The phrase “obstruction of justice” is bandied about in the news a lot these days, so we thought it might be informative to discuss exactly what this phrase means — and why it is considered a crime.
Obstruction of justice is, essentially, an offense against the entire judicial process. It’s loosely defined as any action you commit that subverts, influences, impedes or obstructs an investigation or the administration of the law. You can be charged with obstruction of justice under both federal and state laws.
What sort of things lead to an obstruction charge?
Some relatively common behaviors that can lead to charges of obstruction include:
- Lying to investigators: Most people don’t realize that they can refuse to answer a detective’s questions but they’re not allowed to lie. Where the federal authorities are concerned, even saying something like “I don’t know,” in response to a question can come back to haunt you if they have evidence that you do (or should) know what they’re asking.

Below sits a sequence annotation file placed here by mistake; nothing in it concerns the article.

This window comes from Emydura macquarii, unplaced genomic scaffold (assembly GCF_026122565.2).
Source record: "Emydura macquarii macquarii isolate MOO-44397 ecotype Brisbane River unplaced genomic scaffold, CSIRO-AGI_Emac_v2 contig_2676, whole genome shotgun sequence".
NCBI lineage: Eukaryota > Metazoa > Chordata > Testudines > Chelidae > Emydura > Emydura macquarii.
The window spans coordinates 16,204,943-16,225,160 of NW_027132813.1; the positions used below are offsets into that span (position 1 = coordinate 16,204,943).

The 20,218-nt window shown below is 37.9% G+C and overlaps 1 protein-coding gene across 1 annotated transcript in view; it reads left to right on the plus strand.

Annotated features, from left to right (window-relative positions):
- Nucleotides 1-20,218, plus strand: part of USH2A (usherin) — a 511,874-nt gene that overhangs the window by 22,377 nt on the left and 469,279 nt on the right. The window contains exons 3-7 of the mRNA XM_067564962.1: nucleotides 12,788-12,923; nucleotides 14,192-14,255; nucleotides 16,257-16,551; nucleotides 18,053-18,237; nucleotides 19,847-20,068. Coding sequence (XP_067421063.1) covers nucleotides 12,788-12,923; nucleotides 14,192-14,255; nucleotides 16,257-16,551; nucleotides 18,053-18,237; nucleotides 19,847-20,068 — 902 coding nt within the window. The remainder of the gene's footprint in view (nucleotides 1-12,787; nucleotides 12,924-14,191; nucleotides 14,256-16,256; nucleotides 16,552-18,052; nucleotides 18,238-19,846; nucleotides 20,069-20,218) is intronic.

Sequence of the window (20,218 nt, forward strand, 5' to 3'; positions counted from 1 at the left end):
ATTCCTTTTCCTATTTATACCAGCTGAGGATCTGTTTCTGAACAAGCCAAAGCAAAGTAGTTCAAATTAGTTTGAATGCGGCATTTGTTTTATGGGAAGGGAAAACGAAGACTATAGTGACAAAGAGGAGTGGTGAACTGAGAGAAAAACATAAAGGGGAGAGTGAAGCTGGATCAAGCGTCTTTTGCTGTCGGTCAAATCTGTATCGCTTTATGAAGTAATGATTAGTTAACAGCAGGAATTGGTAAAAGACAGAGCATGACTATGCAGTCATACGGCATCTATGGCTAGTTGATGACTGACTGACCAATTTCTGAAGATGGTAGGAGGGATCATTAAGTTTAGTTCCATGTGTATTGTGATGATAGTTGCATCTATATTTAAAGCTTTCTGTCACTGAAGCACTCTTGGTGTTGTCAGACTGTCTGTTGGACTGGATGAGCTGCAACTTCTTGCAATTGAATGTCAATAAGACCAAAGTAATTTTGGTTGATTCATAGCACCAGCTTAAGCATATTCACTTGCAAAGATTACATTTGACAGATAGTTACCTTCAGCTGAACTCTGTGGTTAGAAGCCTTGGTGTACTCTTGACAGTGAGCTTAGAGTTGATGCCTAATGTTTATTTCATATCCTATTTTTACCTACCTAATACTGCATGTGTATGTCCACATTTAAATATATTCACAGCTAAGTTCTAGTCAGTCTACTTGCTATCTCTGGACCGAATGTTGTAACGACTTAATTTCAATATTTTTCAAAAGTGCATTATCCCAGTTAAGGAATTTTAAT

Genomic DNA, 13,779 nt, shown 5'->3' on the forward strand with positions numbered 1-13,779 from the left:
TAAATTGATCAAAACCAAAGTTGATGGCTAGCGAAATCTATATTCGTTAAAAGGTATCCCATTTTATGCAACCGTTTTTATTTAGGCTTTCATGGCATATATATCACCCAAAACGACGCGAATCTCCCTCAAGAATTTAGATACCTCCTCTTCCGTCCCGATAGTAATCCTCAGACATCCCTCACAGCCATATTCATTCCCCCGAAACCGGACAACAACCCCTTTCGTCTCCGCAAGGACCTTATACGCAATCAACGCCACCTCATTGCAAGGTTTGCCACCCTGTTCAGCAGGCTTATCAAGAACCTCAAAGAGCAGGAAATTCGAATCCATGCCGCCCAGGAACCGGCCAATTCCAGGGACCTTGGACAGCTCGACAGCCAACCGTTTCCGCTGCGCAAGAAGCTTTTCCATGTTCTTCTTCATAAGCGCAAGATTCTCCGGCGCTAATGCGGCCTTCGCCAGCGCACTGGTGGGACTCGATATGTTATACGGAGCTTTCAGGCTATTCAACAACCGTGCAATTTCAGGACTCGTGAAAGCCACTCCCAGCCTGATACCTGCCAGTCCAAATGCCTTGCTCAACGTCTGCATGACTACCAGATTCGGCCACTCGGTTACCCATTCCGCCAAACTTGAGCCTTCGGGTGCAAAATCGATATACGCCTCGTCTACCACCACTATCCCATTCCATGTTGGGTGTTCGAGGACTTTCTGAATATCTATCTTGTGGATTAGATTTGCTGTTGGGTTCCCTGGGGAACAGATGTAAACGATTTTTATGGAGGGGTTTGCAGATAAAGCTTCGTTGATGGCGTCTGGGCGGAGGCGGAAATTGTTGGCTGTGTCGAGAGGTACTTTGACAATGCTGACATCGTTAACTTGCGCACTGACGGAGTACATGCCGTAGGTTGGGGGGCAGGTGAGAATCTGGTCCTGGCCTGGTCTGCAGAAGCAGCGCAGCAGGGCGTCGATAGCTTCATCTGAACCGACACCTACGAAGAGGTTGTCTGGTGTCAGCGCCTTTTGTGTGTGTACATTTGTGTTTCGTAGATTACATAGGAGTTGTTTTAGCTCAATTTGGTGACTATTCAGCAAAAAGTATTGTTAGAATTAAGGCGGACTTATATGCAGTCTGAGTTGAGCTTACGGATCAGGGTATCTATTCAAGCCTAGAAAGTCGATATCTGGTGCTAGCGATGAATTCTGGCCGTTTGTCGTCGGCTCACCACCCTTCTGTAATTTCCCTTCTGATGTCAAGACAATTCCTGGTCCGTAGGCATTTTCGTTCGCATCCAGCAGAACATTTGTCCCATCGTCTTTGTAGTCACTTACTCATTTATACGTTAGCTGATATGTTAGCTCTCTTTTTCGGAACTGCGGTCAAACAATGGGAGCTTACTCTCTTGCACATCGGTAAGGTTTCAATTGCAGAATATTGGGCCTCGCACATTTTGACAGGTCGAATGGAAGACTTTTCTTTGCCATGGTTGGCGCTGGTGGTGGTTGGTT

- Concealing evidence: Many a poor soul has found themselves facing charges after they did a friend or relative a favor and hid a bag of evidence that the police wanted to see.
- Destroying evidence: Keep in mind that this is the electronic age, so deleting emails and text messages or computer files can get you into as much trouble as shredding documents or ditching a gun.
- Intimidating potential witnesses: Telling someone who may have information the authorities want that they’d better not do any talking can also be viewed as an act of obstruction — especially if you were intimidating to the witness.
An obstruction of justice charge can stick even when the authorities can’t get the evidence to prosecute you for other crimes — and the penalties can be quite severe. Before you end up facing serious charges, find out what your rights really are.